There are few people who enjoy settling arguments, especially arguments they are not personally involved in. However, as a manager it is your job to spearhead some form of conflict resolution and placate any employee-to-employee squabbles. While this may not be the most glamorous part of the job, it is intensely important. 

Forbes highlighted a study that found anywhere from 60 to 80 percent of all problems within organizations come from tense employee relationships. Strained employee relations clearly have an impact on the company as a whole, so here are a few quick tips on dealing with conflicts in the workplace.

Identify when you are needed 
Of course there are some disputes that are better handled without the help of management, but when a disagreement escalates, managerial intervention is essential. Forbes reported that sudden changes in employee behavior, noticeable declines in employee production or increased absences are a few of the key warning signs that can help indicate when management is needed.

Sit down with your employees
Once you have decided the argument is one that needs your attention, it is time to get both sides of the story. In an article for Entrepreneur magazine, leadership specialist Dr. David G. Javitch suggested holding both individual and joint meetings with the employees involved. In the individual meetings, both parties will get to share their perspective on what the problem consists of. Once these separate meetings take place, a joint meeting should be set up. Dr. Javitch claimed that this joint meeting will often "elicit issues or facts that the other party was unaware of."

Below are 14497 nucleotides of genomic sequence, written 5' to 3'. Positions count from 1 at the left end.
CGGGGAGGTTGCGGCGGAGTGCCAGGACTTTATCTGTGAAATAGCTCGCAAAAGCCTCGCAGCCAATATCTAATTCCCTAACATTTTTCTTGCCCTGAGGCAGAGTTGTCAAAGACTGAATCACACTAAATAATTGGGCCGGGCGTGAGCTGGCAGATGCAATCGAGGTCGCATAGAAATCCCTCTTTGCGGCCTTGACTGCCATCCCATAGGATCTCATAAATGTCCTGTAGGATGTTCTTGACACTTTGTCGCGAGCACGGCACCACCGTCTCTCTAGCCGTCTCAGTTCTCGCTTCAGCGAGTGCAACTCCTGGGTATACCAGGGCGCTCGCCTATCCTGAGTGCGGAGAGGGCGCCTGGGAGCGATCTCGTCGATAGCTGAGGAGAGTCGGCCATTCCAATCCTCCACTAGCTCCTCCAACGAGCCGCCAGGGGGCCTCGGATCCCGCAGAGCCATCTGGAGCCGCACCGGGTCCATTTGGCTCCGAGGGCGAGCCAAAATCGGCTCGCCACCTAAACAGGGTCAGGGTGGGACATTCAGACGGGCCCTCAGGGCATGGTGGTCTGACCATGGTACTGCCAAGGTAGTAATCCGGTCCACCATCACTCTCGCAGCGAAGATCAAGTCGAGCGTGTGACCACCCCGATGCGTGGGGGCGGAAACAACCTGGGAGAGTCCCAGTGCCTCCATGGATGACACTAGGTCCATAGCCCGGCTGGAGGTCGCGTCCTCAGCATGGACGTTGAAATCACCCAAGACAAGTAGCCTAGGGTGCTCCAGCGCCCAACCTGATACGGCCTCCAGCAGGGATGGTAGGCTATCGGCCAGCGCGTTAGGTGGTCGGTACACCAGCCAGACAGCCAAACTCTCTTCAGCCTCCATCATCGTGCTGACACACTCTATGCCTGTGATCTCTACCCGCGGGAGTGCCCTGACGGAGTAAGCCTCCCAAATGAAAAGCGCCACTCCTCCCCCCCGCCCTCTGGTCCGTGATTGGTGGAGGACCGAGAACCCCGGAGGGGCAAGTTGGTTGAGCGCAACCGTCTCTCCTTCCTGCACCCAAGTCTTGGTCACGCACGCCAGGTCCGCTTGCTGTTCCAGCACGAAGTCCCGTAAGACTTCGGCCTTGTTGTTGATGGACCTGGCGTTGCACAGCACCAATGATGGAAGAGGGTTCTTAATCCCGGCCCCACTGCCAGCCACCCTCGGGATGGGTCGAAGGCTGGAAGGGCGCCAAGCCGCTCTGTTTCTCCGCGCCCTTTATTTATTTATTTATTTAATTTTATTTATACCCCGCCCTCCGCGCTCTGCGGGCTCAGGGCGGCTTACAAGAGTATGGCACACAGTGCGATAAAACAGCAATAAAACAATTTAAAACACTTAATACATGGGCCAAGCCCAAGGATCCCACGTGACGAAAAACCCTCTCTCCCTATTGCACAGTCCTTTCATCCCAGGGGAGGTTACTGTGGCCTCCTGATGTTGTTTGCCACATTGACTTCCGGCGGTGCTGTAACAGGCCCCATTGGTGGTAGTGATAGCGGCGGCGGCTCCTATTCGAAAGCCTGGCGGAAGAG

Make sure both employees understand the issue at hand.Make sure both employees understand the issue at hand.

Stick to the facts
It is important to make sure the conversations surrounding an employee dispute stray away from feelings and focus on the tangible actions that caused these feelings of tension to come up. 

Jeff Haden, contributing editor at Inc. Magazine, believes that this is the key to a successful conflict resolution. When there is a discussion about actions, it is much easier to identify employee behaviors that can be changed. "Employee emotions are largely outside your control," Haden explained," but employee behaviors definitely fall within your scope." Once these behaviors have been identified, you can find a reasonable solution to the issue.

Recognize there will not always be a concrete solution
Just like in life, office arguments do not always have a black and white ending. This is completely normal. The most important thing is to make sure that some sort of professional compromise is made between the involved parties. While all your employees do not need to be friends outside the office, it is important to ensure that there is an open and comfortable line of communication within the office. At the end of this conflict resolution process, try to vocalize what you expect in the future to ensure the same situation does not arise again.